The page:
In vitro antitumor mechanisms of various Scutellaria extracts and constituent flavonoids.

Parajuli P, Joshee N, Rimando AM, Mittal S, Yadav AK. Planta Med. 2009 Jan;75(1):41-8. doi: 10.1055/s-0028-1088364. Epub 2008 Nov 24.

Scutellaria is a traditional herbal remedy with potential anti-cancer activity. The purpose of this study was to evaluate anticancer mechanisms of thirteen Scutellaria species and analyze their leaf, stem and root extracts for levels of common biologically active flavonoids: apigenin, baicalein, baicalin, chrysin, scutellarein, and wogonin. Malignant glioma, breast carcinoma and prostate cancer cells were used to determine tumor-specific effects of Scutellaria on cell proliferation, apoptosis and cell cycle progression, via the MTT assay and flow cytometry-based apoptosis and cell cycle analysis. The extracts and individual flavonoids inhibited the proliferation of malignant glioma and breast carcinoma cells without affecting primary or non-malignant cells. The flavonoids exhibited different mechanisms of anti-tumor activity as well as positive interactions. The antitumor mechanisms involved induction of apoptosis and cell cycle arrest at G1/G2. Of the extracts tested, leaf extracts of S. angulosa, S. integrifolia, S. ocmulgee and S. scandens were found to have strong anticancer activity. This study provides basis for further mechanistic and translational studies into adjuvant therapy of malignant tumors using Scutellaria leaf tissues.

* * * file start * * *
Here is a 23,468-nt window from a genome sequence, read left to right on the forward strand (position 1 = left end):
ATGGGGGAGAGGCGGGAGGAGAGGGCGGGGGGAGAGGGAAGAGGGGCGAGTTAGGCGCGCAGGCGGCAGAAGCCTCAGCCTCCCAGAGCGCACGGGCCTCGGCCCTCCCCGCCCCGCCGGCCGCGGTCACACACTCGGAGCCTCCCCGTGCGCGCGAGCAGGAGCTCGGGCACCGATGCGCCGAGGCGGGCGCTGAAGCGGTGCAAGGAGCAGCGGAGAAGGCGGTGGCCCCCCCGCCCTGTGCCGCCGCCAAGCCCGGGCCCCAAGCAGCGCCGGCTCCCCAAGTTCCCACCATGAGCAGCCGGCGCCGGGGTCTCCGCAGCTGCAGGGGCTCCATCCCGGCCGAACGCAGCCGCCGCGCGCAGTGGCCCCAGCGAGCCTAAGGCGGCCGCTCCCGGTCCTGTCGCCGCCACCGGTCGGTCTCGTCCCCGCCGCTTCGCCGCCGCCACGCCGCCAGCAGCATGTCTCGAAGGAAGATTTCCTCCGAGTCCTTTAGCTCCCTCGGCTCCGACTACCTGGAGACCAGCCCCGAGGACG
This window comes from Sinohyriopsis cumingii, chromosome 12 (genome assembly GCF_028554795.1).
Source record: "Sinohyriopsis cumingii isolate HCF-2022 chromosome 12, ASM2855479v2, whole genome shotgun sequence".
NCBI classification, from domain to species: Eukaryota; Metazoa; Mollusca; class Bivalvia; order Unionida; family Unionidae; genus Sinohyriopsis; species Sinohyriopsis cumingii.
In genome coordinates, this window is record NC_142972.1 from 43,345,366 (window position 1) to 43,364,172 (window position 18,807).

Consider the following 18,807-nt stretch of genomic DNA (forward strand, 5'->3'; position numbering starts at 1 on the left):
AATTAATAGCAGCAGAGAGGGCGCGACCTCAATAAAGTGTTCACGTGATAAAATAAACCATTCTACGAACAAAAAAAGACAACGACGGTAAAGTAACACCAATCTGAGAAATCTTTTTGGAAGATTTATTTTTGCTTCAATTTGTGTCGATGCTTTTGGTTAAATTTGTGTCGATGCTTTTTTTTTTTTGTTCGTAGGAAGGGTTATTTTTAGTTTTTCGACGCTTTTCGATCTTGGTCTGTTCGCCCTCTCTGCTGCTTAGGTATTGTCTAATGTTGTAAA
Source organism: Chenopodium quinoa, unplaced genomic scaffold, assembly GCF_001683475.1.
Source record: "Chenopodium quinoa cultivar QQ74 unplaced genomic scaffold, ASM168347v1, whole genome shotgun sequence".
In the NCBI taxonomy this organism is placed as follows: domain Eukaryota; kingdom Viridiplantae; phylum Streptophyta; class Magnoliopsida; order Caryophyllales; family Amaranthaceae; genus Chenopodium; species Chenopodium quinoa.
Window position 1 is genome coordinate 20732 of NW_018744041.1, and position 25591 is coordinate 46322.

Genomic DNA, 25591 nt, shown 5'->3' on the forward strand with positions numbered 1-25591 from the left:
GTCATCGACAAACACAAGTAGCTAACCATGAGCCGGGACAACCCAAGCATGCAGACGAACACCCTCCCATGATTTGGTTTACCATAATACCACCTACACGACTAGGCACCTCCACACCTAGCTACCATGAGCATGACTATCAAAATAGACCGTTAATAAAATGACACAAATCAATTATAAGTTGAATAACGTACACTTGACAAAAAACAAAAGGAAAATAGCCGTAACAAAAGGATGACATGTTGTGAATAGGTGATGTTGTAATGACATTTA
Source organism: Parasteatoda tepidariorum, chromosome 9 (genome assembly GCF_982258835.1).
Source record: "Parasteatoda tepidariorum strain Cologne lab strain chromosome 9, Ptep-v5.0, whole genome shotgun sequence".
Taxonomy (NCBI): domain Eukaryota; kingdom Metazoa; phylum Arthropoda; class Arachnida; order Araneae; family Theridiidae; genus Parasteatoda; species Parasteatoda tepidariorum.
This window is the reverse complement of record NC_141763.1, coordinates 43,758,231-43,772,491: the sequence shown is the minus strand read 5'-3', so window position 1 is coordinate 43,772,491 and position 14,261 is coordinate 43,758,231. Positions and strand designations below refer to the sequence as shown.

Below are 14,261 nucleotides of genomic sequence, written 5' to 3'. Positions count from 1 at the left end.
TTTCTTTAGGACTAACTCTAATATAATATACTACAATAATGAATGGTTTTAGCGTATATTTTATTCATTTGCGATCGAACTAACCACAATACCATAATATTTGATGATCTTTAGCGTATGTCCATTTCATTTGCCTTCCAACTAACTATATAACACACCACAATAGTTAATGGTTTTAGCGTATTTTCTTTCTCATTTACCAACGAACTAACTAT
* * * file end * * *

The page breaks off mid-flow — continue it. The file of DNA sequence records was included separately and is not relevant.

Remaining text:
Inhibitory effects of a chemically standardized extract from Scutellaria barbata in human colon cancer cell lines, LoVo.

Goh D, Lee YH, Ong ES. J Agric Food Chem. 2005 Oct 19;53(21):8197-204.

Scutellaria barbata (SB) is a medicinal plant that contains flavonone compounds such as scutellarein, scutellarin, carthamidin, isocarthamidin, and wogonin. A functional proteomic approach was used to study the inhibitory effects of a chemically standardized extract from SB in human colon adrencarcinoma, LoVo. In this work, a stable isotope was not used in the proposed method developed. The whole cell lysates from the control and treated cells were digested with trypsin, and the peptides were separated by two-dimensional (cation-exchange and reversed-phase) liquid chromatography and tandem mass spectrometry. The differentially expressed proteins identified using the current approach supported the data obtained from cell-cycle analysis with flow cytometry. With flow-cytometry analysis, a significant increase in the sub G1 phase was observed with a higher dose of extract from SB. Our results suggest that the chemically standardized extract from SB can induce cell death in the human colon cancer cell line. Our current work showed that the proposed platform provided a rapid approach to study the molecular mechanism because of the inhibitory effects of different doses of the botanical extracts on LoVo cell lines. This included a network of proteins involved in metabolism, regulation of the cell cycle, and transcription-factor activity.